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A ROMAN MARBLE PORTRAIT HEAD OF A TETRARCH
A ROMAN MARBLE PORTRAIT HEAD OF A TETRARCH

CIRCA LATE 3RD CENTURY A.D.

Details
A ROMAN MARBLE PORTRAIT HEAD OF A TETRARCH
CIRCA LATE 3RD CENTURY A.D.
Perhaps Diocletian, over-lifesized, turned to his left on his strong neck, with a cropped chiseled beard and a downturned mustache, the bulging almond-shaped eyes articulated, the heavy lids covering the upper half of the pupils, with thick lower lids and deeply-drilled inner canthi, the furrowed brow with vertical creases above the bridge of the nose, the eyebrows in relief, two horizontal creases across the forehead, the thick short locks brushed forward, crowned with a massive deeply-drilled oak wreath likely once centered by a medallion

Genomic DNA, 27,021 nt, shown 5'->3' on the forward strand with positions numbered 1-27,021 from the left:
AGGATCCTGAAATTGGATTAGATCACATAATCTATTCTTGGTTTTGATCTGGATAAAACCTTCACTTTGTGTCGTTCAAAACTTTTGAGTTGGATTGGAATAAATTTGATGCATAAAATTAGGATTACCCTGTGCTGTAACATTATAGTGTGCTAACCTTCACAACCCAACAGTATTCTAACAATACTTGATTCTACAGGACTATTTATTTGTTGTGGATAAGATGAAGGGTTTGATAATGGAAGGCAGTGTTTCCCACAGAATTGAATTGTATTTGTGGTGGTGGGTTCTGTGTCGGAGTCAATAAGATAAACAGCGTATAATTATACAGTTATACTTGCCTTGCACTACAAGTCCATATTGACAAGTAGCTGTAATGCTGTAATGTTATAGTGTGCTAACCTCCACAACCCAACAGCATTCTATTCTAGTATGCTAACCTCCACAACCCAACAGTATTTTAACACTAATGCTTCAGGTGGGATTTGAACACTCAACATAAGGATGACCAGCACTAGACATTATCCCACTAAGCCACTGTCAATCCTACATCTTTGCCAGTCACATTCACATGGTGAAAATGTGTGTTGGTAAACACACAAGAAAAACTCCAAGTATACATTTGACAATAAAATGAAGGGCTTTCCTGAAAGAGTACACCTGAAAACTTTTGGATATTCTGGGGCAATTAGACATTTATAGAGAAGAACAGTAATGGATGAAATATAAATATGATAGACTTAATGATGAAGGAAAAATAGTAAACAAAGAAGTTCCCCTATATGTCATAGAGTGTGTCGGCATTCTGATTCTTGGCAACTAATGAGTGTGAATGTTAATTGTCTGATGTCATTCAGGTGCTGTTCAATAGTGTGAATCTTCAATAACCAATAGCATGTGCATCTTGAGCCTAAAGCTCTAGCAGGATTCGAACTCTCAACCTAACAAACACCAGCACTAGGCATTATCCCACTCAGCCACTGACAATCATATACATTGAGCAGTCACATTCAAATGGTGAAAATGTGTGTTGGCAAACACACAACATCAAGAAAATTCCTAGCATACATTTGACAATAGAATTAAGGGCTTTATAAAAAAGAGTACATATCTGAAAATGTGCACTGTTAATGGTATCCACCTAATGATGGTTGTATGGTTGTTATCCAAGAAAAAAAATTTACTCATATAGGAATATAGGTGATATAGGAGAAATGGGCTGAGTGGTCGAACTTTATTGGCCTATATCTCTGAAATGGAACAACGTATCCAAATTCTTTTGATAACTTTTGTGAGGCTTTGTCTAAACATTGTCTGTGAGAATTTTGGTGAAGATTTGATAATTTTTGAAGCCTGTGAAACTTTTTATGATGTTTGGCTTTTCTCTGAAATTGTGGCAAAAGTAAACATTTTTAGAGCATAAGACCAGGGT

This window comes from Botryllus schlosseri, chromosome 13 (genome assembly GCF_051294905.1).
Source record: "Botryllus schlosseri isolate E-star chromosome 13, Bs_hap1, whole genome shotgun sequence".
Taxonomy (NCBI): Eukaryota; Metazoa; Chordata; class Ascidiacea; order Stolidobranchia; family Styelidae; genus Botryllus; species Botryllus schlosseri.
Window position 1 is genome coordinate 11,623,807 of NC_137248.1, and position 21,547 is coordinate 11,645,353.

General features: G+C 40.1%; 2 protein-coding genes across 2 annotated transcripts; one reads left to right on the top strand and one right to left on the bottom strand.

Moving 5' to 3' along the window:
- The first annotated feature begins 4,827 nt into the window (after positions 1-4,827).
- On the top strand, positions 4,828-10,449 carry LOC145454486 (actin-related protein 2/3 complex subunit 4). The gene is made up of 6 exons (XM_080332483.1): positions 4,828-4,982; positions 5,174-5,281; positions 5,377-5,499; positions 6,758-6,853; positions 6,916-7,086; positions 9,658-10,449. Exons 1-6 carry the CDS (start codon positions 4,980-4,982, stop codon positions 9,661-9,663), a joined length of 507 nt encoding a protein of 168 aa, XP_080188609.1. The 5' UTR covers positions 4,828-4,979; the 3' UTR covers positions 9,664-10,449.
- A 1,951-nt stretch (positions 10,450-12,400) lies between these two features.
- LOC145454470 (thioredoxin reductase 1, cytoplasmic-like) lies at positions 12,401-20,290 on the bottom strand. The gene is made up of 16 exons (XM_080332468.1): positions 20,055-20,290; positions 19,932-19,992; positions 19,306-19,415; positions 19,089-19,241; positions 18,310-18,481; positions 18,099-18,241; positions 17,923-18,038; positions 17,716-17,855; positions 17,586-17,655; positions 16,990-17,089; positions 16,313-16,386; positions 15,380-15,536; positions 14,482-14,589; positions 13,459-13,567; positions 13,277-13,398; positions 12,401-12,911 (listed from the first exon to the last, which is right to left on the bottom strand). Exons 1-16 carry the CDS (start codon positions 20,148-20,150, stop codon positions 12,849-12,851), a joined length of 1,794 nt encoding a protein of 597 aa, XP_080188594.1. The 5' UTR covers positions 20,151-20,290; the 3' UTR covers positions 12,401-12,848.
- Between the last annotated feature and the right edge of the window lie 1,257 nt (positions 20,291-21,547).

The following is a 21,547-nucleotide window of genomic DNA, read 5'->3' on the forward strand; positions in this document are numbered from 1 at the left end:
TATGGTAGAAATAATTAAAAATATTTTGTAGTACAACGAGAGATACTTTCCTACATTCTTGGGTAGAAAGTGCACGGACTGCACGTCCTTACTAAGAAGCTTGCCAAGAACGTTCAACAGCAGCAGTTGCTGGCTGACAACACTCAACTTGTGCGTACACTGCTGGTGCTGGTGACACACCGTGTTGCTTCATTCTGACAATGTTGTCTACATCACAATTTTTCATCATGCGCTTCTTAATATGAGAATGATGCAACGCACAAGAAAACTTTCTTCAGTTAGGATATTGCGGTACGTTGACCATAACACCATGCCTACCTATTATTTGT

17½ in. (44.4 cm.) high
Provenance
Private Collection, Germany.
Anonymous sale; Sotheby's, New York, 8 December 2000, lot 137.

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Lot Essay

For a similar head with an oak leaf crown see no. 165, p. 224 in von Bothmer, ed., Glories of the Past, Ancient Art from the Shelby White and Leon Levy Collection. Regarding the head in the Levy collection, Anderson comments, op. cit., p. 224, "the incremental abstraction of third-century portraiture takes a penultimate step with this imposing likeness. The eyes do not betray the sitter's psychology, but, instead, stare upward vacantly. Naturalism is no longer the primary goal of the sculptor: The roughly tooled hair, uneven surface of the face, and planar volumes combine to make this a schematic depiction of a public individual, rather than a subtle characterization of the sitter's mood or disposition."

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